Advice

Discussion in 'Tennis Tips/Instruction' started by arun_mrk, Sep 18, 2012.

  1. arun_mrk

    arun_mrk New User

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    When I have 40-0 lead, I try to go for some extravagant shot and lose points.
    Whereas when I'm @ 30-30 or 30-40 or 40-30, I try to be very conservative without going for edges and mostly keep the ball in play eventually losing the point.
    Any thoughts or tips on how I can get over this?
     
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  2. psv255

    psv255 Professional

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    A healthy aggressive mentality when 40-0 up never hurt anyone, but try not to fool around and execute as you would if you were just starting the service game. Play percentages unless you are fairly sure you can go for a bit more. Then, hit a well-directed approach and follow in, or if you're confident and your opponent's behind the baseline, an occasional disguised dropper.

    As for tighter situations, think about what troubled your opponent up to that point (be it some form of spin, depth, direction) and try to play within yourself, again sticking to percentages unless you have a clear opportunity to strike.

    Either situation warrants good shot selection and not something "extravagant."

    Hope this helps!
     
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  3. fuzz nation

    fuzz nation Legend

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    One of the key mental disciplines in tennis can be developing the ability to "count to one". That's my catch phrase for focusing only on the next point and playing it to the best of your ability. When it's done, mentally wipe the slate and think about what to do for no more than the next point.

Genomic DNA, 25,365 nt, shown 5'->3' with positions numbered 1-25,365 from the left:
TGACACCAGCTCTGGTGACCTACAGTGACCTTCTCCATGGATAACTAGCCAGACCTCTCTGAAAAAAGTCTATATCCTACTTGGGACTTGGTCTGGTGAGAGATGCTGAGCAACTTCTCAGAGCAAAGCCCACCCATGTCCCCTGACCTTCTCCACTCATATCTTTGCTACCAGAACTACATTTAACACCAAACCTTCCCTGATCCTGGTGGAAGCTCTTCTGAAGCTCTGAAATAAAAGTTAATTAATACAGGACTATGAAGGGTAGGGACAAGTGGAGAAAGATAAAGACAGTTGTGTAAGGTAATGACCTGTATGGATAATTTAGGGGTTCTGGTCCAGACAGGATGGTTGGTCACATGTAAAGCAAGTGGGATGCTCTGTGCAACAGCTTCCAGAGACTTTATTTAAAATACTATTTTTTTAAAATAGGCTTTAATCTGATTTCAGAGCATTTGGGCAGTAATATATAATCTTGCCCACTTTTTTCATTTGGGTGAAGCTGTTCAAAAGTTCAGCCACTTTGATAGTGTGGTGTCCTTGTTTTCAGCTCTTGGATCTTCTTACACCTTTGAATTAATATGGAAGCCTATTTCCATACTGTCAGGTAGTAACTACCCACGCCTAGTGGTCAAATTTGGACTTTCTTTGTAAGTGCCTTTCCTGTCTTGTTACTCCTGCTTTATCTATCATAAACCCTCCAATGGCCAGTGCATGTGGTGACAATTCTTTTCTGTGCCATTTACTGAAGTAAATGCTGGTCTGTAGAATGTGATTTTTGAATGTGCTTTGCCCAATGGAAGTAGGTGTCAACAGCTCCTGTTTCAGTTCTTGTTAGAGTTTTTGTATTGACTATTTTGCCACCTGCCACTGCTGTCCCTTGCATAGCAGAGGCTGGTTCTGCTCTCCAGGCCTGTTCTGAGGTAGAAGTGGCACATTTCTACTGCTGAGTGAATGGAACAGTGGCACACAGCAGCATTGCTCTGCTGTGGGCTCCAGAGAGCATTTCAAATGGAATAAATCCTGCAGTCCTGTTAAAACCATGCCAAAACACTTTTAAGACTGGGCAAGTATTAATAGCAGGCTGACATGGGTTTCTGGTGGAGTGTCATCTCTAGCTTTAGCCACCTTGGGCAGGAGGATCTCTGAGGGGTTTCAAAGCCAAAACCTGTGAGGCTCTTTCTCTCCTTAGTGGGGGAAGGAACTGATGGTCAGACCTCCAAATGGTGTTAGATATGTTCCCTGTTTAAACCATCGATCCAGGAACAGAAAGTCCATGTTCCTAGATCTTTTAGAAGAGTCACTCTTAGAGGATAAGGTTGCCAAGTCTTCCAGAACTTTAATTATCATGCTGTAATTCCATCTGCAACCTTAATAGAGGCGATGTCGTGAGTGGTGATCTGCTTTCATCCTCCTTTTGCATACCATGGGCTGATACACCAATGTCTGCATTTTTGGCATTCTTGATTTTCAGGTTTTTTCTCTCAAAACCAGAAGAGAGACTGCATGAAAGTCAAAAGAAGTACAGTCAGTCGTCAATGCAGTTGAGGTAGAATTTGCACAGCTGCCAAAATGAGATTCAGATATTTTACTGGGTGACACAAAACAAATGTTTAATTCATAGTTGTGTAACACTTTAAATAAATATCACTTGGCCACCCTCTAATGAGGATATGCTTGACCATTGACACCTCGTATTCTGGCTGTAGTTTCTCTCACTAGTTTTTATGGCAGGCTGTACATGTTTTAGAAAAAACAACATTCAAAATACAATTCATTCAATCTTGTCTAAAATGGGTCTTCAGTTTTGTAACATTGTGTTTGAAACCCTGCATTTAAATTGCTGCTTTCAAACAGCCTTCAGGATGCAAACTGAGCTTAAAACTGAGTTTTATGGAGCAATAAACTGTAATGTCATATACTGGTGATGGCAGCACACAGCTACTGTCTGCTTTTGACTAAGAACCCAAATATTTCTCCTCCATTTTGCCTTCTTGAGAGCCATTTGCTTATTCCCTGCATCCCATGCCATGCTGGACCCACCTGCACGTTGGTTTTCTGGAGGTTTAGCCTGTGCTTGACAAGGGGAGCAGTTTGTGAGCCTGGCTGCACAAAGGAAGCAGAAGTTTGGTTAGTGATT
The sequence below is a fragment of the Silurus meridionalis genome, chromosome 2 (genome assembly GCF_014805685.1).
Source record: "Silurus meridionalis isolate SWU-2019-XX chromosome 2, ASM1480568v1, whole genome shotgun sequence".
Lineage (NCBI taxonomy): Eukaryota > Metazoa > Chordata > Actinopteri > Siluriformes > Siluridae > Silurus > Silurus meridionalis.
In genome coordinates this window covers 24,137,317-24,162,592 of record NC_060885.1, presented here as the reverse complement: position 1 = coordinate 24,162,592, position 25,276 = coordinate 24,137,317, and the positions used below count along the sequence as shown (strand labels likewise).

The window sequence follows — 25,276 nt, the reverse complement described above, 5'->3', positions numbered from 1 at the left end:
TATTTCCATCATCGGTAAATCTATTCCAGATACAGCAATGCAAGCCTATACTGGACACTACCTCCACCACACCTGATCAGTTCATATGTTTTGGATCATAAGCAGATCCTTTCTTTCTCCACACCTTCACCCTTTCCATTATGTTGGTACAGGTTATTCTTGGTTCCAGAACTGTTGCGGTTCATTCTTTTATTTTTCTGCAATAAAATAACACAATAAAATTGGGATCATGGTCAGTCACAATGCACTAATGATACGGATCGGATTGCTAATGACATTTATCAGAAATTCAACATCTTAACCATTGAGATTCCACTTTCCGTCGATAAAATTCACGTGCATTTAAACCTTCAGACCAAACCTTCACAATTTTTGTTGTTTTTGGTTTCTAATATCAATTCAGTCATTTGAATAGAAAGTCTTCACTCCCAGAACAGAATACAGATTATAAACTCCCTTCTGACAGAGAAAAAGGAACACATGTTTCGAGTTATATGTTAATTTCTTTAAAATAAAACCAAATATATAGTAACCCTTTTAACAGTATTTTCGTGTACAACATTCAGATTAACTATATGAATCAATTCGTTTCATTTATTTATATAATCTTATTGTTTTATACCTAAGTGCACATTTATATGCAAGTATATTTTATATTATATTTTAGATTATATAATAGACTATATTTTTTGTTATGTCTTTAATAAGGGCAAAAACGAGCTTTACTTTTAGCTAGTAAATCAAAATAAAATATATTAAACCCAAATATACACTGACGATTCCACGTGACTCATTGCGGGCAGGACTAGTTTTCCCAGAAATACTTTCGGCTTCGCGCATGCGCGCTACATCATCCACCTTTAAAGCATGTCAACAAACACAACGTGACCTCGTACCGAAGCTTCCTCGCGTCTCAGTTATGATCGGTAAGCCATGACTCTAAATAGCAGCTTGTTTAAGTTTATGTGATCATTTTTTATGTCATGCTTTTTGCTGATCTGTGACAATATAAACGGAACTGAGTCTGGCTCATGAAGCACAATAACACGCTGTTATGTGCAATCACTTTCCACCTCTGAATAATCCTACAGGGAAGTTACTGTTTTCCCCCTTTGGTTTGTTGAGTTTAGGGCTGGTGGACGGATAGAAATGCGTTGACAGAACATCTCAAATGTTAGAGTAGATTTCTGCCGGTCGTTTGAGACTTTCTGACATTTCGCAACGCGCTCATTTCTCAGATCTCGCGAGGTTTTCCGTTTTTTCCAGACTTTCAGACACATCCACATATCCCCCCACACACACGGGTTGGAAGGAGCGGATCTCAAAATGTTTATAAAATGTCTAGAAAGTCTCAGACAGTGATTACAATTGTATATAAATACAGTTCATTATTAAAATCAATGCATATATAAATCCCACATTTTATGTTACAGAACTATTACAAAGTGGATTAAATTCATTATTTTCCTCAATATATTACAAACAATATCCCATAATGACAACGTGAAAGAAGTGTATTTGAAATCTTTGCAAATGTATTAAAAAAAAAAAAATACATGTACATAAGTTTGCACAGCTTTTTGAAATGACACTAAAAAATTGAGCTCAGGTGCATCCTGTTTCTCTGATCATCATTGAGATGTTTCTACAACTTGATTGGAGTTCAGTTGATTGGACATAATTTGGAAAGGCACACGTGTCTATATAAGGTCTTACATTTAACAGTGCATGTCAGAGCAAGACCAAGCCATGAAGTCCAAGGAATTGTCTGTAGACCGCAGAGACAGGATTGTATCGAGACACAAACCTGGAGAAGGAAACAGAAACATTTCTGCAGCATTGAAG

This mental ritual can be good for lots of things including staying sharp once we've got a lead or staying in a match when we fall behind. Sure, it's smart to change what isn't working, etc., but this idea of playing only "this point" can be a good way to avoid creating too much pressure or letting up at a less-than-vital moment in a match. Let's face it, every point is vital, right?

    Most players need to consciously work on this mental ritual to get good at it, but it can make a huge difference in terms of playing a better, smarter game more often. Revisit a basic plan after each point, even when returning serve, and you'll know what to do when the action restarts.
     
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  4. Mongolmike

    Mongolmike Professional

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    I think a safe ploy to use when up 40-0 is to hit two "first" serves. Catches them off-guard when they are looking for an easier 2nd serve, and you should be able to hit one decent first serve in two chances. Or, if you have a good second serve like a kicker, hit that with your first serve... again, you have some lee-way.

    Brad Gilbert has some interesting thoughts in his book "Winning Ugly: Mental Warfare in Tennis" about important points, when to go for shots, key games in a set or points in a match... not always what you would think.

    Its a good read, and like the title indicates, he is always strategizing during a match and preparing prior, which I think is very important... if you have played an opponent before... do you give any thought ahead of the match as to how you are going to dictate play? You should... you know what your opponent likes to do and should know what his weaknesses are.... mentally prepare for a few minutes ahead of time to exploit his game and protect yours.


    If your opponent likes to warm-up with 8-10 shots then calls out "ready yet?" and you rather hit for 4-5 minutes and take 10-20 practice serves... show up early with a bucket of balls and just drop hit a bunch and get some serves in. If their backhand is weak, go over in your head how you want to attack him.... of if they are a pusher, what have you tried or would like to try different that can cross them up, etc.
     
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  5. Coach Chad

    Coach Chad Rookie

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    I also get very agressive when up 40-love...just being honest. However, no matter how extravagent or agressive I become, I still aim for the smart targets. Try not to go for "edges".
     
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  6. ATP100

    ATP100 Professional